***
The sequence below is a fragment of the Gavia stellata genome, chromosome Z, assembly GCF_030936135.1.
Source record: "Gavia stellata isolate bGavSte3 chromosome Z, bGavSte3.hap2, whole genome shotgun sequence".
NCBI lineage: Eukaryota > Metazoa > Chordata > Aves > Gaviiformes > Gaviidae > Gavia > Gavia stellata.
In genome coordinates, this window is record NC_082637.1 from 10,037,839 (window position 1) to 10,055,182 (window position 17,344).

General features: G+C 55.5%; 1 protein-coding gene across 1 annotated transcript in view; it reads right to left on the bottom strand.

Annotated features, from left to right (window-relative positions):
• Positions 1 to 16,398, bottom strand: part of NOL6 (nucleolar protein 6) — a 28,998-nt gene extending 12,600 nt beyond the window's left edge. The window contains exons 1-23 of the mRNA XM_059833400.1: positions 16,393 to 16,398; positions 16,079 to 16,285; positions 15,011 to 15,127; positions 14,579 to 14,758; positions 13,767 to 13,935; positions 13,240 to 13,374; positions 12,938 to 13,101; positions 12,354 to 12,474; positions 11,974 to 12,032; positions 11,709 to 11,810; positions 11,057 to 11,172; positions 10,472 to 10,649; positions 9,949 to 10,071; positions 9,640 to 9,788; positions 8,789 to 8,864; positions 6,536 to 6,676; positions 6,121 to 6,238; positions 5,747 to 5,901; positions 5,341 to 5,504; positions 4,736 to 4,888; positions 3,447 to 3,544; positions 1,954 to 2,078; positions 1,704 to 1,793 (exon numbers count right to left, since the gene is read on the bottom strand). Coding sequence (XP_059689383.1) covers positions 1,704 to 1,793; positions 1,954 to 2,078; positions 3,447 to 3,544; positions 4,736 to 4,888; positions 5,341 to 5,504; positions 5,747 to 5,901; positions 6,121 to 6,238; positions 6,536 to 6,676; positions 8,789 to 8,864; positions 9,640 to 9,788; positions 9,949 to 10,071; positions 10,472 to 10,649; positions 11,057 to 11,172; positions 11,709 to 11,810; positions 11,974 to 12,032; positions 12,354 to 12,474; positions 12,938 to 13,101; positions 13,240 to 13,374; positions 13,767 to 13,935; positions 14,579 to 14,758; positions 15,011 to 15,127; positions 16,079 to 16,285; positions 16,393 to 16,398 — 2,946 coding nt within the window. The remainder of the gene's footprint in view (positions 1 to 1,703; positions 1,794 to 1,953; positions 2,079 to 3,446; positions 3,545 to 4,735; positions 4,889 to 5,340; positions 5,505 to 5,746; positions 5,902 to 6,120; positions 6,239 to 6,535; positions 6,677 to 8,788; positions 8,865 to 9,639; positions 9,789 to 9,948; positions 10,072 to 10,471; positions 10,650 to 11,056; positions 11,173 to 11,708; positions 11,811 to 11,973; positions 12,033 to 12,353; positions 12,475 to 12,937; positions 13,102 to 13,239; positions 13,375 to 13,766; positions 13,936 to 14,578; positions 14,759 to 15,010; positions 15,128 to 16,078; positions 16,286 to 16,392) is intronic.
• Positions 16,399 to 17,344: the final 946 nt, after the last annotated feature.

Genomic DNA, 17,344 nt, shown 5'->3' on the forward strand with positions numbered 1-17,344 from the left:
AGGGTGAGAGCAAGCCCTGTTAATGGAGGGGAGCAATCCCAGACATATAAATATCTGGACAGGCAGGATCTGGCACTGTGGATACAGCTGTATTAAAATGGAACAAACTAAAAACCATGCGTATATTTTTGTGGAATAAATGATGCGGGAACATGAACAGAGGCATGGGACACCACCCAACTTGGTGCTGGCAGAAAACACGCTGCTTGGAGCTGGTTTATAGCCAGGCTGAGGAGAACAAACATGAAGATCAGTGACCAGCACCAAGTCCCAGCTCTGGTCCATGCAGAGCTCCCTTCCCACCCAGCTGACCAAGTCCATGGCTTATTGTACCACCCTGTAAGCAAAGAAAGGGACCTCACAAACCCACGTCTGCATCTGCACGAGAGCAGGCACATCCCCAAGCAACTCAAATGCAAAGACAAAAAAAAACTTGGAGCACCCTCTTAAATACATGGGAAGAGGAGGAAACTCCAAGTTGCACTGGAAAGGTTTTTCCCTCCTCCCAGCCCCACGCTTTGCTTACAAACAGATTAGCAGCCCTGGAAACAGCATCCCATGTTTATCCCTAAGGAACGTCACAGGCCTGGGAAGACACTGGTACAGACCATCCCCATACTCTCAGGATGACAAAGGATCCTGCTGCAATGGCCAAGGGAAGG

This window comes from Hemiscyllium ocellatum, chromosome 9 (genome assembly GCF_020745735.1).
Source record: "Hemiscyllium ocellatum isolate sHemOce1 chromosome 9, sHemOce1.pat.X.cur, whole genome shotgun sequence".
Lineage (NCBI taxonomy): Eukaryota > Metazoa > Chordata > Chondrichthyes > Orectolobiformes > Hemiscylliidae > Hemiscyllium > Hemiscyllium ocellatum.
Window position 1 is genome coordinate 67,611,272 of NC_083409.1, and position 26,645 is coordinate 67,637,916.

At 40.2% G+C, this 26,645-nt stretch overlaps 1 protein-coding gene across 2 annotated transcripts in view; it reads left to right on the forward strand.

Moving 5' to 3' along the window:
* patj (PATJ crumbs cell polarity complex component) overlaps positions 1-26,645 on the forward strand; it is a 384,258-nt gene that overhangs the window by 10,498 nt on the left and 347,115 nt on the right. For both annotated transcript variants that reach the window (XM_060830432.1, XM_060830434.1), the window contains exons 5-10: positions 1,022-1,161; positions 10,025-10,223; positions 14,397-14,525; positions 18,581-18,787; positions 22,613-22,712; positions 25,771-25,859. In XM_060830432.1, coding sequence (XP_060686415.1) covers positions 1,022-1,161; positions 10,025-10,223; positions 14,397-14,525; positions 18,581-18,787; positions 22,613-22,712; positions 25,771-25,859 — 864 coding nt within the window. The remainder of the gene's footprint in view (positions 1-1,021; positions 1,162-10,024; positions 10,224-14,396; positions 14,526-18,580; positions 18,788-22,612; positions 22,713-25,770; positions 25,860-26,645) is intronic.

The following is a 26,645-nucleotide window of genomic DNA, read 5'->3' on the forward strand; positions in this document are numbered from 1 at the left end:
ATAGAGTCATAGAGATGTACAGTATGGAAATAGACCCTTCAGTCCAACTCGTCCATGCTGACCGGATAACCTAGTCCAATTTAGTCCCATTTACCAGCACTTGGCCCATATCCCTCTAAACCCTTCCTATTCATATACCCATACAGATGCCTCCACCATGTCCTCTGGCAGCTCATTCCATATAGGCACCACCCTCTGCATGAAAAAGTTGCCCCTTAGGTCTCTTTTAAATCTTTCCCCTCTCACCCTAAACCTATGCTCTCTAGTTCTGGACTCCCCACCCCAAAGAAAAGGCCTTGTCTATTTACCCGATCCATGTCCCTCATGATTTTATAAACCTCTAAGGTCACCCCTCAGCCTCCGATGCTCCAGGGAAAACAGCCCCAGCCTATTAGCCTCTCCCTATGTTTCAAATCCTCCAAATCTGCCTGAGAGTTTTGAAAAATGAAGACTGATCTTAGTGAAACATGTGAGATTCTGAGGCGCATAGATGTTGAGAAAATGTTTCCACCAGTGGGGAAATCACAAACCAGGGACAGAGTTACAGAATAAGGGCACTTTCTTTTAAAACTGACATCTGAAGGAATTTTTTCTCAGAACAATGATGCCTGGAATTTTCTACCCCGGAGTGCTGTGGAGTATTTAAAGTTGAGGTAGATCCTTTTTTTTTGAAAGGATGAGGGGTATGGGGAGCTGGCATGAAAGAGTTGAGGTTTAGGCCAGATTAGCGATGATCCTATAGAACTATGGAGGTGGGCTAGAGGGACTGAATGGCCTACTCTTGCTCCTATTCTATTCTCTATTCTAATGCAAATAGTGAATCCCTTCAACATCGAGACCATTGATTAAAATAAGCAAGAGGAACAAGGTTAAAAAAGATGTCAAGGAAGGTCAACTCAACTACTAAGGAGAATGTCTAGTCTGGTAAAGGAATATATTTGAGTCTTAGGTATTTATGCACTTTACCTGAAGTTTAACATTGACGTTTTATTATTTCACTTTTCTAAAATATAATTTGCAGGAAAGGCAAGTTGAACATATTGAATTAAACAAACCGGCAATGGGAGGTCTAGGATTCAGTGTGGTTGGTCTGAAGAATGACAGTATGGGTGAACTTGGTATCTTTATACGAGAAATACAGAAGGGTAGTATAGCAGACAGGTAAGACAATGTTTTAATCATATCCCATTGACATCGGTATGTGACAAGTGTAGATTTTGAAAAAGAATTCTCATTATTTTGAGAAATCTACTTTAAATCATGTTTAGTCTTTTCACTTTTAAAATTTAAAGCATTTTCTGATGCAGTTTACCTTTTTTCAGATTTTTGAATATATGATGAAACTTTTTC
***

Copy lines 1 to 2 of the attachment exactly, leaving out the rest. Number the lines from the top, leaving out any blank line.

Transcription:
The sequence below is a fragment of the Gavia stellata genome, chromosome Z, assembly GCF_030936135.1.
Source record: "Gavia stellata isolate bGavSte3 chromosome Z, bGavSte3.hap2, whole genome shotgun sequence".